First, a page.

by Anup Cowkur

Functional Programming for Android Developers — Part 1

Credit — julian255 on reddit

Lately, I’ve been spending a lot of time learning Elixir, an awesome functional programming language that is friendly to beginners.

This got me thinking: why not use some of the concepts and techniques from the functional world in Android programming?

When most people hear the term Functional Programming, they think of Hacker News posts yammering on about Monads, Higher Order Functions and Abstract Data Types. It seems to be a mystical universe far removed from the toils of the daily programmer, reserved only for mightiest hackers descended from the the realm of Númenor.

Well, screw that! I’m here to tell you that you too can learn it. You too can use it. You too can create beautiful apps with it. Apps that have elegant, readable codebases and have fewer errors.

Welcome to Functional Programming (FP) for Android developers. In this series, we’re gonna learn the fundamentals of FP and how we can use them in good old Java and new awesome Kotlin. The idea is to keep the concepts grounded in practicality and avoid as much academic jargon as possible.

FP is a huge subject. We’re gonna learn only the concepts and techniques that are useful to writing Android code. We might visit a few concepts that we can’t directly use for the sake of completeness but I’ll try to keep the material as relevant as possible.

Ready? Let’s go.

What is Functional Programming and why should I use it?

Good question. The term Functional programming is an umbrella for a range of programming concepts which the moniker doesn’t quite do justice to. At it’s core, It’s a style of programming that treats programs as evaluation of mathematical functions and avoids mutable state and side effects (we’ll talk about these soon enough).

At it’s core, FP emphasizes :

  • Declarative code — Programmers should worry about the what and let the compiler and runtime worry about the how.
  • Explicitness — Code should be as obvious as possible. In particular, Side effects are to be isolated to avoid surprises. Data flow and error handling are explicitly defined and constructs like GOTO statements and Exceptions are avoided since they can put your application in unexpected states.
  • Concurrency — Most functional code is concurrent by default because of a concept known as functional purity. The general agreement seems to be that this trait in particular is causing functional programming to rise in popularity since CPU cores aren’t getting faster every year like they used to (see Moore’s law) and we have to make our programs more concurrent to take advantage of multi-core architectures.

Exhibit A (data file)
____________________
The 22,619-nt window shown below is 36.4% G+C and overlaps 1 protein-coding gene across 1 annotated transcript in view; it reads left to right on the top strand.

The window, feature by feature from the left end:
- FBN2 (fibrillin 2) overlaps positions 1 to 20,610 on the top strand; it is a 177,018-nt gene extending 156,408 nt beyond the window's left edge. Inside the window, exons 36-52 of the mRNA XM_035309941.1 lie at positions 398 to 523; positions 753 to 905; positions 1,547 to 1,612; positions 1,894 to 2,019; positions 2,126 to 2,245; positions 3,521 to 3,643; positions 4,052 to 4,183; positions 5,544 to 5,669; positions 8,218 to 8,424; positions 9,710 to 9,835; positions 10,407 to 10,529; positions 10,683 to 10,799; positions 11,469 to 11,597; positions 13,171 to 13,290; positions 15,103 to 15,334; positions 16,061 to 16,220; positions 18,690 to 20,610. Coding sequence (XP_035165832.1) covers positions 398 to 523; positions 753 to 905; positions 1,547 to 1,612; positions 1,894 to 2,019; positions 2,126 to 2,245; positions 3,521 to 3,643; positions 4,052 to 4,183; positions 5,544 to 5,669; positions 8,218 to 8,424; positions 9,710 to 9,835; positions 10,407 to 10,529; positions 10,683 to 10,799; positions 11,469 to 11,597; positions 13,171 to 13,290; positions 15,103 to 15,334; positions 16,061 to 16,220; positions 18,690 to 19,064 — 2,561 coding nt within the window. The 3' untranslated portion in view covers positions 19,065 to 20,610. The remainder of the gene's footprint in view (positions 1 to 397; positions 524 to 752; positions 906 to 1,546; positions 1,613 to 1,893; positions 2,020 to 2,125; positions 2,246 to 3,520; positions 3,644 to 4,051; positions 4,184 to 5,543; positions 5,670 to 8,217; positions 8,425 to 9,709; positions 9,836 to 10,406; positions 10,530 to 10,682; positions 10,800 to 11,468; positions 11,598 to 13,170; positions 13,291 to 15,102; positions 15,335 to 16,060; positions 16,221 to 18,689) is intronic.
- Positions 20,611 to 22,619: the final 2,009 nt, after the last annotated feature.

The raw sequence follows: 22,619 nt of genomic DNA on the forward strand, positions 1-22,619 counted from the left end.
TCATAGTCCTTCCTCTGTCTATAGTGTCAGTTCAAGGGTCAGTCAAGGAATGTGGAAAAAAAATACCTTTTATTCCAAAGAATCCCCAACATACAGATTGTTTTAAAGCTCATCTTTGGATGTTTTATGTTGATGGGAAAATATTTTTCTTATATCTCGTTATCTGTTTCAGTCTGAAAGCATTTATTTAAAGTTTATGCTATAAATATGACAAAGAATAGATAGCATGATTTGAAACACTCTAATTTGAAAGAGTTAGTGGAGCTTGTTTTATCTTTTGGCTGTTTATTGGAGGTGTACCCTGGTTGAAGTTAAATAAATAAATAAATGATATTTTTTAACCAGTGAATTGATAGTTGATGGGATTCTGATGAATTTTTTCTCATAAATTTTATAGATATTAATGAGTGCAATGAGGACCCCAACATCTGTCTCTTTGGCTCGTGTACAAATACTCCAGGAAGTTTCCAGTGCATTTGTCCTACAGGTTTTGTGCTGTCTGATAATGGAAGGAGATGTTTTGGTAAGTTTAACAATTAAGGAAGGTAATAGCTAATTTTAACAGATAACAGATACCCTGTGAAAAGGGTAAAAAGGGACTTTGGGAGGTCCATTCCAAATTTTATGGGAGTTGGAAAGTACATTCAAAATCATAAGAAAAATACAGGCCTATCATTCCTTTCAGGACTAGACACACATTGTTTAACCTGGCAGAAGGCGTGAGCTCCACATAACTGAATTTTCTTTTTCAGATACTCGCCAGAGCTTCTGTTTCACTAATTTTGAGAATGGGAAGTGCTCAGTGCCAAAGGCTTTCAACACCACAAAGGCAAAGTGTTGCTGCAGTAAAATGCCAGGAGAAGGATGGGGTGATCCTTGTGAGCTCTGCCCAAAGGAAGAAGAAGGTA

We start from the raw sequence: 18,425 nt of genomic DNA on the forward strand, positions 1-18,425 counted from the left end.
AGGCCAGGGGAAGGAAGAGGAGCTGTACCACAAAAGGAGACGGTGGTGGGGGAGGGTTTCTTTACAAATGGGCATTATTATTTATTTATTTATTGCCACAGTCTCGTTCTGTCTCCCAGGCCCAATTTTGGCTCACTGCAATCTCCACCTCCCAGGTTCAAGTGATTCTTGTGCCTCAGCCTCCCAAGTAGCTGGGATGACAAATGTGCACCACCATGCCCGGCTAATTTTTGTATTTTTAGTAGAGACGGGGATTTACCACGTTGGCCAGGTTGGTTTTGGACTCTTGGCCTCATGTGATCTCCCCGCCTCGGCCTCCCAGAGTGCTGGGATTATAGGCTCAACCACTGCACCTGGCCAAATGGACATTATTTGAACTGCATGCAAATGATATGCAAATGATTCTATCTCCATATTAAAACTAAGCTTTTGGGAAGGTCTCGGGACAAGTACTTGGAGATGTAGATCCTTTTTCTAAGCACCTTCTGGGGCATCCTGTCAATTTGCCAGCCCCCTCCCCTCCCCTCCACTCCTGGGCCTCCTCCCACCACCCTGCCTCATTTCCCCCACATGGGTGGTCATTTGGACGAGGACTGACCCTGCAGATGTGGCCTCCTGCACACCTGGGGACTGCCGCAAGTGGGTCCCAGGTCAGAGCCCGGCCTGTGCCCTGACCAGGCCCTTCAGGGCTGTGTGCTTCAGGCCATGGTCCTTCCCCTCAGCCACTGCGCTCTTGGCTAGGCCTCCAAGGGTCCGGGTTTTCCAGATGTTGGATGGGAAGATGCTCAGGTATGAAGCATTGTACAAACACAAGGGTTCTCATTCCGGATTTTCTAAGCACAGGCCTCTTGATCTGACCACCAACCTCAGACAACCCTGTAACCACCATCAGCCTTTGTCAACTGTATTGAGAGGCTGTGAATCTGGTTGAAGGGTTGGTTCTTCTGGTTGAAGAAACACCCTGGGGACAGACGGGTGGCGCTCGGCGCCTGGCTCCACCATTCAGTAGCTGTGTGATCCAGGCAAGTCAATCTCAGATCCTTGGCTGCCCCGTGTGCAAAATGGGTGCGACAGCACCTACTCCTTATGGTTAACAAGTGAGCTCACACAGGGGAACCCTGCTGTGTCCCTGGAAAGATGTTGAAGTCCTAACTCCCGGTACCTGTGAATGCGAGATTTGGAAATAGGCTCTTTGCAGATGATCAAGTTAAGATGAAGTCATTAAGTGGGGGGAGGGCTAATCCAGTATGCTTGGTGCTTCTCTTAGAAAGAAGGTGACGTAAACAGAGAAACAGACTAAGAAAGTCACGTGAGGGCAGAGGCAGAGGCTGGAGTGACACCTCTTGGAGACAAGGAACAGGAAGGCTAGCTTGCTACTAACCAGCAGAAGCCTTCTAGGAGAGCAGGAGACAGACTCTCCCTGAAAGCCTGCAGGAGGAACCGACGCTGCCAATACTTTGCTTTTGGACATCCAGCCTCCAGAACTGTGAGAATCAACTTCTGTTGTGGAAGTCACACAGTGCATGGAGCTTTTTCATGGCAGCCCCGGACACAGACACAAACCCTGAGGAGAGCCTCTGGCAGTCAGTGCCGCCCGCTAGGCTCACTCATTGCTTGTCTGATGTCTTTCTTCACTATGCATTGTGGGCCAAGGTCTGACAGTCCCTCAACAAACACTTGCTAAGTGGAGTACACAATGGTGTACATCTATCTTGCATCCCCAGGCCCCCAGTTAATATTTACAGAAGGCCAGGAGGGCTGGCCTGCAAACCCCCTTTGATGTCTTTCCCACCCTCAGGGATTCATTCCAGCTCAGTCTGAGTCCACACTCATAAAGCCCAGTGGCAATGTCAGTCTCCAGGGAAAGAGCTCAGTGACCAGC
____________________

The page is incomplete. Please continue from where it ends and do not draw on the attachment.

• Higher Order Functions — Functions are first class members just like all the other language primitives. You can pass functions around just like you would a string or an int.
  • Immutability — Variables are not to be modified once they’re initialized. Once a thing is created, it is that thing forever. If you want it to change, you create a new thing. This is another aspect of explicitness and avoiding side effects. If you know that a thing cannot change, you have much more confidence about its state when you use it.

Declarative, Explicit and Concurrent code that is easier to reason about and is designed to avoid surprises? I hope I’ve piqued your interest.

In this first part of the series, let’s start with some of the most fundamental concepts in FP : Purity, Side effects and Ordering.

Pure functions

A function is pure if its output depends only on its input and has no side effects (we’ll talk about the side effects bit right after this). Let’s see an example, shall we?

Consider this simple function that adds two numbers. It reads one number from a file and the other number is passed in as a parameter.


int add(int x) {    int y = readNumFromFile();    return x + y;}


fun add(x: Int): Int {    val y: Int = readNumFromFile()    return x + y}

This function’s output is not dependent solely on its input. Depending on what readNumFromFile() returns, it can have different outputs for the same value of x. This function is said to be impure.

Let’s convert it into a pure function.


int add(int x, int y) {    return x + y;}


fun add(x: Int, y: Int): Int {    return x + y}

Now the function’s output is only dependent on its inputs. For a given x and y, The function will always return the same output. This function is now said to be pure. Mathematical functions also operate in the same way. A mathematical functions output only depends on its inputs — This is why functional programming is much closer to math than the usual programming style we are used to.

P.S. An empty input is still an input. If a function takes no inputs and returns the same constant every time, it’s still pure.